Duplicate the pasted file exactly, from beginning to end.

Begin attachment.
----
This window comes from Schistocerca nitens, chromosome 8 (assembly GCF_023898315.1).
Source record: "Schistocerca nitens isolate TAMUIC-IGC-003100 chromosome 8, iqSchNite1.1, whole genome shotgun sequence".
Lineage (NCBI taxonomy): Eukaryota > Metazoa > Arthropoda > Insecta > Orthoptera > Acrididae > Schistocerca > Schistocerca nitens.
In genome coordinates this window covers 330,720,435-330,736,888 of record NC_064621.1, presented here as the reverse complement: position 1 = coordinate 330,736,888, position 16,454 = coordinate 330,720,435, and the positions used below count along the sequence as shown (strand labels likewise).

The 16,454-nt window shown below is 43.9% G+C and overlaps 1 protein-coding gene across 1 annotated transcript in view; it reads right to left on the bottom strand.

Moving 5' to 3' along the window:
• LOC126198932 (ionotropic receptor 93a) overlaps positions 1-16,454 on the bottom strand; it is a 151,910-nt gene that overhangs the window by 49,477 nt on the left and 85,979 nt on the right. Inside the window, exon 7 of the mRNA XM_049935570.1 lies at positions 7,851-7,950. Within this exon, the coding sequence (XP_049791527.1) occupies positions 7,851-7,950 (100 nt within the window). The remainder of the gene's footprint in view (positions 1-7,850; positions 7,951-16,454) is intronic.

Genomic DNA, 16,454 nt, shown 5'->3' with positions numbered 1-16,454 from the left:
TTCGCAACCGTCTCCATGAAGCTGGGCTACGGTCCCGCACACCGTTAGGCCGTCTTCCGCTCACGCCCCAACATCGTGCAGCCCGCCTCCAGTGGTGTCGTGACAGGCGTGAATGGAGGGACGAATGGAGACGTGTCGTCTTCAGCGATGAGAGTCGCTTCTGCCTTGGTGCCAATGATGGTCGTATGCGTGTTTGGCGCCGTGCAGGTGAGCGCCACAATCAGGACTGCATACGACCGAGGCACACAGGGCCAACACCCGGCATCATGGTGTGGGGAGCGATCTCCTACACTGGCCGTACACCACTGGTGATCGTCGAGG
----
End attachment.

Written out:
This window comes from Schistocerca nitens, chromosome 8 (assembly GCF_023898315.1).
Source record: "Schistocerca nitens isolate TAMUIC-IGC-003100 chromosome 8, iqSchNite1.1, whole genome shotgun sequence".
Lineage (NCBI taxonomy): Eukaryota > Metazoa > Arthropoda > Insecta > Orthoptera > Acrididae > Schistocerca > Schistocerca nitens.
In genome coordinates this window covers 330,720,435-330,736,888 of record NC_064621.1, presented here as the reverse complement: position 1 = coordinate 330,736,888, position 16,454 = coordinate 330,720,435, and the positions used below count along the sequence as shown (strand labels likewise).

The 16,454-nt window shown below is 43.9% G+C and overlaps 1 protein-coding gene across 1 annotated transcript in view; it reads right to left on the bottom strand.

Moving 5' to 3' along the window:
• LOC126198932 (ionotropic receptor 93a) overlaps positions 1-16,454 on the bottom strand; it is a 151,910-nt gene that overhangs the window by 49,477 nt on the left and 85,979 nt on the right. Inside the window, exon 7 of the mRNA XM_049935570.1 lies at positions 7,851-7,950. Within this exon, the coding sequence (XP_049791527.1) occupies positions 7,851-7,950 (100 nt within the window). The remainder of the gene's footprint in view (positions 1-7,850; positions 7,951-16,454) is intronic.

Genomic DNA, 16,454 nt, shown 5'->3' with positions numbered 1-16,454 from the left:
TTCGCAACCGTCTCCATGAAGCTGGGCTACGGTCCCGCACACCGTTAGGCCGTCTTCCGCTCACGCCCCAACATCGTGCAGCCCGCCTCCAGTGGTGTCGTGACAGGCGTGAATGGAGGGACGAATGGAGACGTGTCGTCTTCAGCGATGAGAGTCGCTTCTGCCTTGGTGCCAATGATGGTCGTATGCGTGTTTGGCGCCGTGCAGGTGAGCGCCACAATCAGGACTGCATACGACCGAGGCACACAGGGCCAACACCCGGCATCATGGTGTGGGGAGCGATCTCCTACACTGGCCGTACACCACTGGTGATCGTCGAGG